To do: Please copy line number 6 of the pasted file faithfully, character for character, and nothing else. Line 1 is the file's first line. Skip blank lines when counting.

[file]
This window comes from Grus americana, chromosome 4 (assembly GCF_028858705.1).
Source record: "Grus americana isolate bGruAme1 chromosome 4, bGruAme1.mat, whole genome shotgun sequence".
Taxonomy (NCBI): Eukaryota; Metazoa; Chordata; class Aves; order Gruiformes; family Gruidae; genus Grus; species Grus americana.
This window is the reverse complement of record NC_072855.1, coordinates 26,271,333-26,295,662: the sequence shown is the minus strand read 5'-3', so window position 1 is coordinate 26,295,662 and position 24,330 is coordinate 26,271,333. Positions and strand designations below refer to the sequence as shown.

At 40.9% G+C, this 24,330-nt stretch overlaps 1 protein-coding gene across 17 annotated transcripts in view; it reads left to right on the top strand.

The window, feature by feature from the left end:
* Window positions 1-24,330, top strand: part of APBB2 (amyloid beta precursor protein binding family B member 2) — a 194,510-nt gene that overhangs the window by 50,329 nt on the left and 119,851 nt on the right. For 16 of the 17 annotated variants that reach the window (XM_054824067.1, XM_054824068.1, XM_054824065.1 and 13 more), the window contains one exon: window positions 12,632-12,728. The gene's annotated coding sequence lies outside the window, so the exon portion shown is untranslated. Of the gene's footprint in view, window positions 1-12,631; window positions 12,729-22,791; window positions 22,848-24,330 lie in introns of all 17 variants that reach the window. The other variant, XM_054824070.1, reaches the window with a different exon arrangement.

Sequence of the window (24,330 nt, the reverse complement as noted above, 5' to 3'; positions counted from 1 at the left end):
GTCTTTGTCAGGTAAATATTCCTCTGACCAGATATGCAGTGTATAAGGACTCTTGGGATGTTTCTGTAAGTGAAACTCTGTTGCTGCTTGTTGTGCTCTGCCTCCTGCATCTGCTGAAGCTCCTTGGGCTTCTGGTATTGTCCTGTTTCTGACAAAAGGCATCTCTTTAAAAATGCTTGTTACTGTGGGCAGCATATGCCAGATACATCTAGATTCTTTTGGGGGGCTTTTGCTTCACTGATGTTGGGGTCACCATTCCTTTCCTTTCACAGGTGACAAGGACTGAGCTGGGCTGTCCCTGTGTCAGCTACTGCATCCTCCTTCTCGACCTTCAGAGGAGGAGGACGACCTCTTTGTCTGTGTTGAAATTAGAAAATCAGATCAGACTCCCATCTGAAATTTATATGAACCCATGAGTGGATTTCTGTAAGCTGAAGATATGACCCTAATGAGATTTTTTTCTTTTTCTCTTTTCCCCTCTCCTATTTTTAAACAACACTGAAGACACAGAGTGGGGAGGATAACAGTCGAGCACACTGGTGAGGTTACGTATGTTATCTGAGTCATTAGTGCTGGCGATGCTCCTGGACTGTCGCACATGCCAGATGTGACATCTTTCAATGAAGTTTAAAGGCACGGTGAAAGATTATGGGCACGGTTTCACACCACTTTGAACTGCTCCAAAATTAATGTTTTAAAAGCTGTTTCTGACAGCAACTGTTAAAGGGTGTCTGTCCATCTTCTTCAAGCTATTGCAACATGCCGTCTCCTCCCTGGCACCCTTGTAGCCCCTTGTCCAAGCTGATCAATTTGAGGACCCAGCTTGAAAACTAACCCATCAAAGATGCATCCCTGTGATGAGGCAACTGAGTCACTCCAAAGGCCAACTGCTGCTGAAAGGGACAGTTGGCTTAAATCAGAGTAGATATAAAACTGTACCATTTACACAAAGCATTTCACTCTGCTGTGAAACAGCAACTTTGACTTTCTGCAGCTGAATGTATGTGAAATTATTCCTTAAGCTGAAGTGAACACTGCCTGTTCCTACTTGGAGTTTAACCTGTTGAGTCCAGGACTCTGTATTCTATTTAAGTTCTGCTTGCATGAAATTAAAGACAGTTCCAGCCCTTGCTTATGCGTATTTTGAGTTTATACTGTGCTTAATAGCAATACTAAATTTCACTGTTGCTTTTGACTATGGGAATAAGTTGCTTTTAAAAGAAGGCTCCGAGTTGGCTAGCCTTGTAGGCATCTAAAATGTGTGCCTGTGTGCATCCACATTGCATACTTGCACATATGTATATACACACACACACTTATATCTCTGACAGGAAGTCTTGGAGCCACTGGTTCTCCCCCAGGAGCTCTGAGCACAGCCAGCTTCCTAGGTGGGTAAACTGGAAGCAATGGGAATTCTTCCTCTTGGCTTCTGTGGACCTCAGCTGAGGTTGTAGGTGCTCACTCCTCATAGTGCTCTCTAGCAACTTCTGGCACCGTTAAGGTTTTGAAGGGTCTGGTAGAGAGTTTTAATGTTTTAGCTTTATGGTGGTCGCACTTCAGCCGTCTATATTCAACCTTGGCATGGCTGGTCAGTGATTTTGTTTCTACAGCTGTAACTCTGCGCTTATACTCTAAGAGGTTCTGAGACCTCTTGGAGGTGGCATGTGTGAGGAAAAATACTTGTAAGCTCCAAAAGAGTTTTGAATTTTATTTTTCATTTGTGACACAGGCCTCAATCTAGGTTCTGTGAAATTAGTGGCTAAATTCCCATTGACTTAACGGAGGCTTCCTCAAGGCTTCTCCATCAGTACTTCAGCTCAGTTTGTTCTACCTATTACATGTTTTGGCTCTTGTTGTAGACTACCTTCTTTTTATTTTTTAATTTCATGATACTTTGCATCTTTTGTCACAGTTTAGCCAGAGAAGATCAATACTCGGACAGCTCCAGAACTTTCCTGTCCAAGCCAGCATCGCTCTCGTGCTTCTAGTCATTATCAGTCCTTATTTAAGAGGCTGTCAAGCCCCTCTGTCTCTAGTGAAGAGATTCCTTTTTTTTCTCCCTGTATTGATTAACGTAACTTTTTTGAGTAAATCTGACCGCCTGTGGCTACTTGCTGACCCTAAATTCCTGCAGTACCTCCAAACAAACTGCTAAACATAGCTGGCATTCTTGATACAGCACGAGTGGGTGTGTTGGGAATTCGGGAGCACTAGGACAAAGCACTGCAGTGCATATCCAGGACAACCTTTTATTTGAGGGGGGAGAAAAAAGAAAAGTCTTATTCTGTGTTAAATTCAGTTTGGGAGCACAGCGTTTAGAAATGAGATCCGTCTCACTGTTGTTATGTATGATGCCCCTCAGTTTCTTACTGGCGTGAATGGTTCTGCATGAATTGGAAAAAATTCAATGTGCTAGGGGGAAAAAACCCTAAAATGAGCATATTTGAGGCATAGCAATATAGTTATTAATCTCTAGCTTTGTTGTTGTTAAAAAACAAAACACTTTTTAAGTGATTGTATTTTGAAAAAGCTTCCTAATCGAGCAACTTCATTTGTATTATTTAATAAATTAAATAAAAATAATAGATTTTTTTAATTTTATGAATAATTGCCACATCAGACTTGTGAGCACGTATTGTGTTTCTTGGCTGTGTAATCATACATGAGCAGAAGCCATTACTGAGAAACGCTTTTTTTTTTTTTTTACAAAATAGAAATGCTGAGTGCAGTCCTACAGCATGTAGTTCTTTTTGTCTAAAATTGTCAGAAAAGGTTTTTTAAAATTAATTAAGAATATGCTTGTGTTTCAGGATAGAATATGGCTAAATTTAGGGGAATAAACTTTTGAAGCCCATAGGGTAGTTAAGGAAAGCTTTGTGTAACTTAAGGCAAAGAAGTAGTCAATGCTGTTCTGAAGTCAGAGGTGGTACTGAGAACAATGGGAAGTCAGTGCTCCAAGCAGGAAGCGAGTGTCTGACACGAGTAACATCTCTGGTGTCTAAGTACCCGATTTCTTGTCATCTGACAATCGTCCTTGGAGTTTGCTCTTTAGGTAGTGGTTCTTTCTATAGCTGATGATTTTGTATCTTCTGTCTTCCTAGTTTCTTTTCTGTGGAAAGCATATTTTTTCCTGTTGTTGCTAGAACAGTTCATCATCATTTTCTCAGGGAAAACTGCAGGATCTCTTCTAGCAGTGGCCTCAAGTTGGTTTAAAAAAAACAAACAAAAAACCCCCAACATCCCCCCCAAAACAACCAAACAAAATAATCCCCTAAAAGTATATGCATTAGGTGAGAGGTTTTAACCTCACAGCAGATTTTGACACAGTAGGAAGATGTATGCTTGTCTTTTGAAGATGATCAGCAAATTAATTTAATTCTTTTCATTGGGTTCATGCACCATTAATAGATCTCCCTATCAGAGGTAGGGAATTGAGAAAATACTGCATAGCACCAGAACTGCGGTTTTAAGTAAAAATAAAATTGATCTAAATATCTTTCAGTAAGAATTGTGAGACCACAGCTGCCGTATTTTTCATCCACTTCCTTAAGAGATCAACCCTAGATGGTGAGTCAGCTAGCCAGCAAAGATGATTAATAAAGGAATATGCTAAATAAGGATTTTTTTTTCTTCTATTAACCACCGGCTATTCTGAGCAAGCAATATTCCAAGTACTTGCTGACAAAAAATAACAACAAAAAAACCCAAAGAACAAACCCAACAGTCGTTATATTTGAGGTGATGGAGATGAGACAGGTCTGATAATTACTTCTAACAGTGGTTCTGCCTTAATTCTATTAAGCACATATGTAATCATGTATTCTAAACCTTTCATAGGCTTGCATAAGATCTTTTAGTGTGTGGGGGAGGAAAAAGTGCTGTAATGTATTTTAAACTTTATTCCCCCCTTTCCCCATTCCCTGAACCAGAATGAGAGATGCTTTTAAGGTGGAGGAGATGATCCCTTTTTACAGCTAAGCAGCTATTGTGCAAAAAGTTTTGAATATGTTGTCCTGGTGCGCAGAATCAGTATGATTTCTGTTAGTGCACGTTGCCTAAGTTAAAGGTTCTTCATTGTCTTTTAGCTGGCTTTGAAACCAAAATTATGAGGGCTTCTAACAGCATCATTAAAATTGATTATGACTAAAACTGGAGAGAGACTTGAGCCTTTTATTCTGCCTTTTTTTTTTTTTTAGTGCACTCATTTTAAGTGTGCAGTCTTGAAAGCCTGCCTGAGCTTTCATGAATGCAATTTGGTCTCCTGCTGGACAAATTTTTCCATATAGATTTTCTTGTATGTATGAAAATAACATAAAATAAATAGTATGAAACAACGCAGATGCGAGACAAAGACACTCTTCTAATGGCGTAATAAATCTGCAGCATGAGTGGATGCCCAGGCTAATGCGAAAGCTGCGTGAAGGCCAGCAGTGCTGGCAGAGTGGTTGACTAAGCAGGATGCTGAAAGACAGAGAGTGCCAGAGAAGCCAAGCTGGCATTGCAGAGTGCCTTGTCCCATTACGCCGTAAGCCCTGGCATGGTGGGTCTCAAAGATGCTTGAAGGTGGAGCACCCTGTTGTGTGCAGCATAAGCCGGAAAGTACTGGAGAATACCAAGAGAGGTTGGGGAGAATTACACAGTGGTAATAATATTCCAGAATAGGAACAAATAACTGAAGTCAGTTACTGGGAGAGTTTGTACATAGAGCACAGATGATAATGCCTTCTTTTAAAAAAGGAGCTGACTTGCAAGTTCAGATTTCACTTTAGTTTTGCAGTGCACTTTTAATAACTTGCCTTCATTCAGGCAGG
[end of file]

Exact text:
The window, feature by feature from the left end: